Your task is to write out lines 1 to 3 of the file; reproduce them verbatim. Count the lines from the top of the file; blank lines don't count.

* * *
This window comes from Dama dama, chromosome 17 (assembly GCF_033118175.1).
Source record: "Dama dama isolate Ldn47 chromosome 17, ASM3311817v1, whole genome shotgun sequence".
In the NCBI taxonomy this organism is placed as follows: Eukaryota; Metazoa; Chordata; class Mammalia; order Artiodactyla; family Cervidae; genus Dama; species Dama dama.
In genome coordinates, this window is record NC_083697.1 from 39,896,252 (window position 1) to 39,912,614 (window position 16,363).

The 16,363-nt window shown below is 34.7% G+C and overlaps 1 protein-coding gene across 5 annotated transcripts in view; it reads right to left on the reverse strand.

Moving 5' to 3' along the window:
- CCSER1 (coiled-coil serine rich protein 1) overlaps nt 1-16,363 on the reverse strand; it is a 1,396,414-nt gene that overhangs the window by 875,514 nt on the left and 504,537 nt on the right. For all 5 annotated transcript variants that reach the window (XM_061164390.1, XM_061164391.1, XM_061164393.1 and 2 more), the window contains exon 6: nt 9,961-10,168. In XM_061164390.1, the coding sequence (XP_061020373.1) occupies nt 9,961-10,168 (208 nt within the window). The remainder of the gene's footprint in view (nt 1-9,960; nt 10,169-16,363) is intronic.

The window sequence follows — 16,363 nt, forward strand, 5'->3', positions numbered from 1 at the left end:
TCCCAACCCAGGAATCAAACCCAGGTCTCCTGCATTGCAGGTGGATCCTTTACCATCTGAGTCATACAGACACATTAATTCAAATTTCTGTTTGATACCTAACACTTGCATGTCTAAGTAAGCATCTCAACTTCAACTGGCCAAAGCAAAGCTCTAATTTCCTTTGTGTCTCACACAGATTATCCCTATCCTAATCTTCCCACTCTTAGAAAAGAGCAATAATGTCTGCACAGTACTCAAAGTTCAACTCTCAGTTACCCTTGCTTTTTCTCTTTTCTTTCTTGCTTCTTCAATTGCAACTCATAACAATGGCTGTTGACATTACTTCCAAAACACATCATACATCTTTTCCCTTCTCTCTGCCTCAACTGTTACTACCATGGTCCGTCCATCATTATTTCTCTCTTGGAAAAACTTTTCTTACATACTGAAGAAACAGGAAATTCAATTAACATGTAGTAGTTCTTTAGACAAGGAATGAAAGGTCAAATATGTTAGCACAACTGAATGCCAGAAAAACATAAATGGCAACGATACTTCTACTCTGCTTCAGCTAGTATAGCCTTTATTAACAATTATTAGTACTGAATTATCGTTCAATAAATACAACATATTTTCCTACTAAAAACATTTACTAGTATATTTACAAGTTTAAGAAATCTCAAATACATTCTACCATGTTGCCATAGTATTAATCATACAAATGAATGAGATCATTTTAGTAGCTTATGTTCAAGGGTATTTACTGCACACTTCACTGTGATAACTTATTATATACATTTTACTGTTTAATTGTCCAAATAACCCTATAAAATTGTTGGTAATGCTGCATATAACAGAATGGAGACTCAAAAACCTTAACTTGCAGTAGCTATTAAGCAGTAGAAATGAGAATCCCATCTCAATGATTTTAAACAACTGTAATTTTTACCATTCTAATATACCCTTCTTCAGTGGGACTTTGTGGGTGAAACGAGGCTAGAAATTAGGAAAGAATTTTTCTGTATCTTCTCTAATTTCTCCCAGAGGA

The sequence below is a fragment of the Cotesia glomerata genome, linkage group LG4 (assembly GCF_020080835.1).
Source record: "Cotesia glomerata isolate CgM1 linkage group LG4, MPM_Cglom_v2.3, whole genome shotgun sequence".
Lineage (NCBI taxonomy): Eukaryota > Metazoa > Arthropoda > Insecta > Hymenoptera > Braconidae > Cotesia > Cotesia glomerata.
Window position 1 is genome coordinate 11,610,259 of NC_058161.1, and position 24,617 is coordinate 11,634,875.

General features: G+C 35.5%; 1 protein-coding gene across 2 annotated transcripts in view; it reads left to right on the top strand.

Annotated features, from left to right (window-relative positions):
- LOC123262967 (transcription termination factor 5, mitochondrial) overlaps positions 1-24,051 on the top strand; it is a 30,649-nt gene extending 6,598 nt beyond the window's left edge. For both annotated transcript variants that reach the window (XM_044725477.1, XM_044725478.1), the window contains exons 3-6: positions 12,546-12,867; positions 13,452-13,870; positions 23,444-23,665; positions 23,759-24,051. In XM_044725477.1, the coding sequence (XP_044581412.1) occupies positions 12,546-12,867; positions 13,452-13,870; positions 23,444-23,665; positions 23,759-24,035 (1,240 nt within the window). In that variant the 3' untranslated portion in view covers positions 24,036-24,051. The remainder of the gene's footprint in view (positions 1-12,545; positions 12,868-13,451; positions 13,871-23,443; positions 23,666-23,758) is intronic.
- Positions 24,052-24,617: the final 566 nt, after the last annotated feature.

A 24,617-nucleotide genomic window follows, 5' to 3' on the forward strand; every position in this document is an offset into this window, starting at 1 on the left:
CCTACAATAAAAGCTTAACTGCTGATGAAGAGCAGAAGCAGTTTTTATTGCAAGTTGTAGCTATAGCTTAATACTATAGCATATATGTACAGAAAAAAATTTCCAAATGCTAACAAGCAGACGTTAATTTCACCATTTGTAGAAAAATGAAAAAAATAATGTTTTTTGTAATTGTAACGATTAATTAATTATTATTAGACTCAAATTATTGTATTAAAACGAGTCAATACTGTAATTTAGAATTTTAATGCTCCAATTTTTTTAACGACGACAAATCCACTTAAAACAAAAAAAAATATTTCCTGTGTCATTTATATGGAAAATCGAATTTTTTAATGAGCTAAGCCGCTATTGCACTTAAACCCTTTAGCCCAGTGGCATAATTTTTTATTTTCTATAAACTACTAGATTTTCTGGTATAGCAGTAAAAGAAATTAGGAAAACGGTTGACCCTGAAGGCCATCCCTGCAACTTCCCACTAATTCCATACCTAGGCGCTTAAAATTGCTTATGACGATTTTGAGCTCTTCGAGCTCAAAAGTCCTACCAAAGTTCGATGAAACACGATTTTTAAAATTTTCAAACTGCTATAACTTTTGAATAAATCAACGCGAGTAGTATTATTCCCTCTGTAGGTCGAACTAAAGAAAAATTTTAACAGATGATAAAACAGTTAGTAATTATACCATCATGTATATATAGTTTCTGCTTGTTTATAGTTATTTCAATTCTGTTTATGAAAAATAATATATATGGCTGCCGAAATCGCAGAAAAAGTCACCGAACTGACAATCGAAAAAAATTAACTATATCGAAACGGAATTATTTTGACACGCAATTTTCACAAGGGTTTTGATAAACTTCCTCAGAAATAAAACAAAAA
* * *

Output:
This window comes from Dama dama, chromosome 17 (assembly GCF_033118175.1).
Source record: "Dama dama isolate Ldn47 chromosome 17, ASM3311817v1, whole genome shotgun sequence".
In the NCBI taxonomy this organism is placed as follows: Eukaryota; Metazoa; Chordata; class Mammalia; order Artiodactyla; family Cervidae; genus Dama; species Dama dama.